Tool steel can refer to a variety of carbon and alloy steels which are commonly used to make tools.
Tool steels are vastly different from steel used in consumer goods and they are made on a much smaller scale. Strict quality procedures assure that a given grade of tool steel will perform a specific task such as machining or perforating.
Tool steel is generally used in a heat-treated state. Many high-carbon tool steels are also more resistant to corrosion due to their higher ratios of elements such as vanadium and niobium.
Tool steels are steels which are manufactured under carefully controlled conditions with carbon content between 0.7% and 1.5% and low manganese content to reduce the possibility of cracking during water quenching. Proper heat treating of these steels is important for adequate performance.
High-load applications such as punching stainless steel, spring steel and high-strength low-alloy require tool steels with a combination of shock resistance, wear resistance and high compressive strength.
Tool steels are made in a number of grades for different applications. Choice of grade depends on the edge temperature under expected use. This is an important determinant of both composition and required heat treatment. For example:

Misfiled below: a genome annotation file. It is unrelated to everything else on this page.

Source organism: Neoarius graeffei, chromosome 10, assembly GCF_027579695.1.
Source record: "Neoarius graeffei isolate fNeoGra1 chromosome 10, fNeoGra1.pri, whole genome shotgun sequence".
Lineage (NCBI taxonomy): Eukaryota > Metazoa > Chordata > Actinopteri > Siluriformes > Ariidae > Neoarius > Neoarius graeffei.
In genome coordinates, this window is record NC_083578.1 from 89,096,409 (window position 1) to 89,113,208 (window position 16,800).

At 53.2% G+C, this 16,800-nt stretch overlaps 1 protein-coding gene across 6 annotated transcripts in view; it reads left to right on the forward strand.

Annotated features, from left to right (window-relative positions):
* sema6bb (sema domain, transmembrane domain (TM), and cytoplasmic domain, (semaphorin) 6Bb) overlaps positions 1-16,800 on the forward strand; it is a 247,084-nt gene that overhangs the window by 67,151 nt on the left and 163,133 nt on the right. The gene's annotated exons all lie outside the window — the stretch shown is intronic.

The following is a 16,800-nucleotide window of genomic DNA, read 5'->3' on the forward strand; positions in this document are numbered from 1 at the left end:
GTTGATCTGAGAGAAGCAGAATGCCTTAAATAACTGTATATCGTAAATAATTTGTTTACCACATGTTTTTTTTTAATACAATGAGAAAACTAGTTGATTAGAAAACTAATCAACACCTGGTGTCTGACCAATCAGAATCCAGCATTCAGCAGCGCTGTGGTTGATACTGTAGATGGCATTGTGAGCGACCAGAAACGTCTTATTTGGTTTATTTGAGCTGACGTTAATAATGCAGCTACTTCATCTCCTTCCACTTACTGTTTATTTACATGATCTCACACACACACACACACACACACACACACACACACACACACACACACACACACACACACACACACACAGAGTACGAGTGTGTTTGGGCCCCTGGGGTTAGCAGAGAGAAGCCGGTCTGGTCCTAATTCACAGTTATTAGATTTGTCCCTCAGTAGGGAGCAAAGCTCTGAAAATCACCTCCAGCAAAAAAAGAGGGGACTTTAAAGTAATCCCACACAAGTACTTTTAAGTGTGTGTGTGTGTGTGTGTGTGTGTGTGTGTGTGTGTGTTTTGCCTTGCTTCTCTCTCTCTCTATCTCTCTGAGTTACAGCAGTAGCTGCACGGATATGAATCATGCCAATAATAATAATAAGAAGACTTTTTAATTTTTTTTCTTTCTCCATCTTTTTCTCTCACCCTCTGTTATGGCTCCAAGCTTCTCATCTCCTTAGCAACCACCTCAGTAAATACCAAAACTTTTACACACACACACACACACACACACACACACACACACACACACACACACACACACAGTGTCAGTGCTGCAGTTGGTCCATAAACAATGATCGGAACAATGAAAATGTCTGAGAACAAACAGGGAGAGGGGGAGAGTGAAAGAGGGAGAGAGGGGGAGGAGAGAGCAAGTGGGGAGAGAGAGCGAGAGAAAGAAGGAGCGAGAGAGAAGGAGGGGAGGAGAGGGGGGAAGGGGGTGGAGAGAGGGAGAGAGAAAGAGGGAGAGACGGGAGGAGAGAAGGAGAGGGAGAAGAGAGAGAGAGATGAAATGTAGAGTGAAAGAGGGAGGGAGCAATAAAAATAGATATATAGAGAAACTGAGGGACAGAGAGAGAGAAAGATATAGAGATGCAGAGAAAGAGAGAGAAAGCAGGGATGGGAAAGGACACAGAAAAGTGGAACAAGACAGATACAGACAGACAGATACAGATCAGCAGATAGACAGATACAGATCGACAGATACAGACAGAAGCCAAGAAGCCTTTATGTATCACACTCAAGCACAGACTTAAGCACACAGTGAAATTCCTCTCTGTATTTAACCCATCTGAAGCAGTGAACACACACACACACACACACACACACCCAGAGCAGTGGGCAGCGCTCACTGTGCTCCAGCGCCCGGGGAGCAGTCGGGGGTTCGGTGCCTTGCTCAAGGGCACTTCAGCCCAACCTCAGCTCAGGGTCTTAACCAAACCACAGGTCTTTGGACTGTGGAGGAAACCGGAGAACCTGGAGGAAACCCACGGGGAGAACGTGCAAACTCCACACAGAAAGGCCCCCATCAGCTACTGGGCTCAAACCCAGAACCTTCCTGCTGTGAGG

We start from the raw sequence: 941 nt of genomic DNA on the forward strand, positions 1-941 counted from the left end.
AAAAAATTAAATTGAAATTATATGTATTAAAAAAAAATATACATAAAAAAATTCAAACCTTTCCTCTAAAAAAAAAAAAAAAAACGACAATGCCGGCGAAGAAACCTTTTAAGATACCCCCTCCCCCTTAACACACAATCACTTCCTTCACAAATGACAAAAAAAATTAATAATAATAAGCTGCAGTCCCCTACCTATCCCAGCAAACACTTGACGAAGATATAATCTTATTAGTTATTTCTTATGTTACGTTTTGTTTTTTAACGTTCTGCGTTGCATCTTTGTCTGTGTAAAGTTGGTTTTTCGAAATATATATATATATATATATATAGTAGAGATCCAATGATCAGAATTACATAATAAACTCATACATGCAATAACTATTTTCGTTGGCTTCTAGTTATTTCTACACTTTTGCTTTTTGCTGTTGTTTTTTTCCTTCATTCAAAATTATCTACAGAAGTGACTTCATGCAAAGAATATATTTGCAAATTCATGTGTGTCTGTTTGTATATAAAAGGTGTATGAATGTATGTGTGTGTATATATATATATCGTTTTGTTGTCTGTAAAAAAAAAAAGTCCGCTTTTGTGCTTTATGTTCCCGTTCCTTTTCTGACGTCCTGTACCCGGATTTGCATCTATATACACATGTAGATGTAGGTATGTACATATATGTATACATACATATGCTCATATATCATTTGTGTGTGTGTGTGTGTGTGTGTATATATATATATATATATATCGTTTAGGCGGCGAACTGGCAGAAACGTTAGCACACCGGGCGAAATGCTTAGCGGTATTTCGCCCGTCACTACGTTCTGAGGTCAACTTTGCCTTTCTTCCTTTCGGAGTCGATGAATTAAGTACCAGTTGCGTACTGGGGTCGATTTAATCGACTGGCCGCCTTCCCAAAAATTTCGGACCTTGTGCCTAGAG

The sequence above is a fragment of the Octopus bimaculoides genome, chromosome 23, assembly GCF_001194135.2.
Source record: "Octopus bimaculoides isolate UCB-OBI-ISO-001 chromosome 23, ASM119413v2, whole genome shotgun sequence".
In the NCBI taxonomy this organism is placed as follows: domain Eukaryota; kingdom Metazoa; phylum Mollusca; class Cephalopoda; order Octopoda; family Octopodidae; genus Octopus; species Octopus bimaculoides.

- W-type tool steel is the most commonly used tool steel because of its low cost compared to other tool steels.
- Cold-work type tool steels are used on larger parts or parts that require minimal distortion during hardening.
- D-type tool steels retain their hardness up to a temperature of 800°F (425°C) and is used for forging dies, die-casting.
- S-type tool steel is designed to resist shock at both low and high temperatures and is used in jackhammer bits.
- T-type and M-type tool steels are used for cutting tools where strength and hardness must be retained at temperatures up to or exceeding 1400°F (760°C).
- H-type tool steels were developed for strength and hardness during prolonged exposure to elevated temperatures.
Tool steels are also used for injection molding because resistance to abrasion is an important criterion for a mold that will be used to produce hundreds of thousands of parts. The higher carbon grades are typically used for such applications as stamping dies, metal cutting tools, etc.
Tool steel's suitability comes from its alloy's properties:
- Distinctive hardness
- Resistance to abrasion
- Ability to hold a cutting edge
Other factors in tool steel selection include: